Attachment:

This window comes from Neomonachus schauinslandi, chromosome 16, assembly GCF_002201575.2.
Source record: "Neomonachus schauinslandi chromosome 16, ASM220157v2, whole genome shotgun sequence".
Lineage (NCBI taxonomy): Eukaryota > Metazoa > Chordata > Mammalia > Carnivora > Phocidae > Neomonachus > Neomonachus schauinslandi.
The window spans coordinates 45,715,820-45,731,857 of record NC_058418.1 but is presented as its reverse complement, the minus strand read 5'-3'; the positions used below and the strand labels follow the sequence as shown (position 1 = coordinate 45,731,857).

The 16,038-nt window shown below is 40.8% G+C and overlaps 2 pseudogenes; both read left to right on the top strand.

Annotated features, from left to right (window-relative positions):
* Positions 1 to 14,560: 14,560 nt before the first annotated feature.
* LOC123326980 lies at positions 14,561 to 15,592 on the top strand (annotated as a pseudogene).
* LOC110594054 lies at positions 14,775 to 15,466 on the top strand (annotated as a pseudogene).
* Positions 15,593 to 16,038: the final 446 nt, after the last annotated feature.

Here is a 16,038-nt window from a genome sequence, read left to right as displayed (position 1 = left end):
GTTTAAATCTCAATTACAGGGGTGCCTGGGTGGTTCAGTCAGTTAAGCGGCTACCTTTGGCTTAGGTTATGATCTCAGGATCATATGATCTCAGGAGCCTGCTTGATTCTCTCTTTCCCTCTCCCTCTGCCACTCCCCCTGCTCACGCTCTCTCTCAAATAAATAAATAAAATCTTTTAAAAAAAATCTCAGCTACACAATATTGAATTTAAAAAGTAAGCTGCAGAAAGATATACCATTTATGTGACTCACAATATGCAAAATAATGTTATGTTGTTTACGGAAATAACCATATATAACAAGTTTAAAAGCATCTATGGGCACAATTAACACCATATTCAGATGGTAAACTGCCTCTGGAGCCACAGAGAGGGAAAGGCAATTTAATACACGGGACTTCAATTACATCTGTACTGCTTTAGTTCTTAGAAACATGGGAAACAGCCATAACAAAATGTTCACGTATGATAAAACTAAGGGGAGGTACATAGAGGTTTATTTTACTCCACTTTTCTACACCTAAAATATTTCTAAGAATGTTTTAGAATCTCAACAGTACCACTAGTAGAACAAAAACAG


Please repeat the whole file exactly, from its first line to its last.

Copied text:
This window comes from Neomonachus schauinslandi, chromosome 16, assembly GCF_002201575.2.
Source record: "Neomonachus schauinslandi chromosome 16, ASM220157v2, whole genome shotgun sequence".
Lineage (NCBI taxonomy): Eukaryota > Metazoa > Chordata > Mammalia > Carnivora > Phocidae > Neomonachus > Neomonachus schauinslandi.
The window spans coordinates 45,715,820-45,731,857 of record NC_058418.1 but is presented as its reverse complement, the minus strand read 5'-3'; the positions used below and the strand labels follow the sequence as shown (position 1 = coordinate 45,731,857).

The 16,038-nt window shown below is 40.8% G+C and overlaps 2 pseudogenes; both read left to right on the top strand.

Annotated features, from left to right (window-relative positions):
* Positions 1 to 14,560: 14,560 nt before the first annotated feature.
* LOC123326980 lies at positions 14,561 to 15,592 on the top strand (annotated as a pseudogene).
* LOC110594054 lies at positions 14,775 to 15,466 on the top strand (annotated as a pseudogene).
* Positions 15,593 to 16,038: the final 446 nt, after the last annotated feature.

Here is a 16,038-nt window from a genome sequence, read left to right as displayed (position 1 = left end):
GTTTAAATCTCAATTACAGGGGTGCCTGGGTGGTTCAGTCAGTTAAGCGGCTACCTTTGGCTTAGGTTATGATCTCAGGATCATATGATCTCAGGAGCCTGCTTGATTCTCTCTTTCCCTCTCCCTCTGCCACTCCCCCTGCTCACGCTCTCTCTCAAATAAATAAATAAAATCTTTTAAAAAAAATCTCAGCTACACAATATTGAATTTAAAAAGTAAGCTGCAGAAAGATATACCATTTATGTGACTCACAATATGCAAAATAATGTTATGTTGTTTACGGAAATAACCATATATAACAAGTTTAAAAGCATCTATGGGCACAATTAACACCATATTCAGATGGTAAACTGCCTCTGGAGCCACAGAGAGGGAAAGGCAATTTAATACACGGGACTTCAATTACATCTGTACTGCTTTAGTTCTTAGAAACATGGGAAACAGCCATAACAAAATGTTCACGTATGATAAAACTAAGGGGAGGTACATAGAGGTTTATTTTACTCCACTTTTCTACACCTAAAATATTTCTAAGAATGTTTTAGAATCTCAACAGTACCACTAGTAGAACAAAAACAG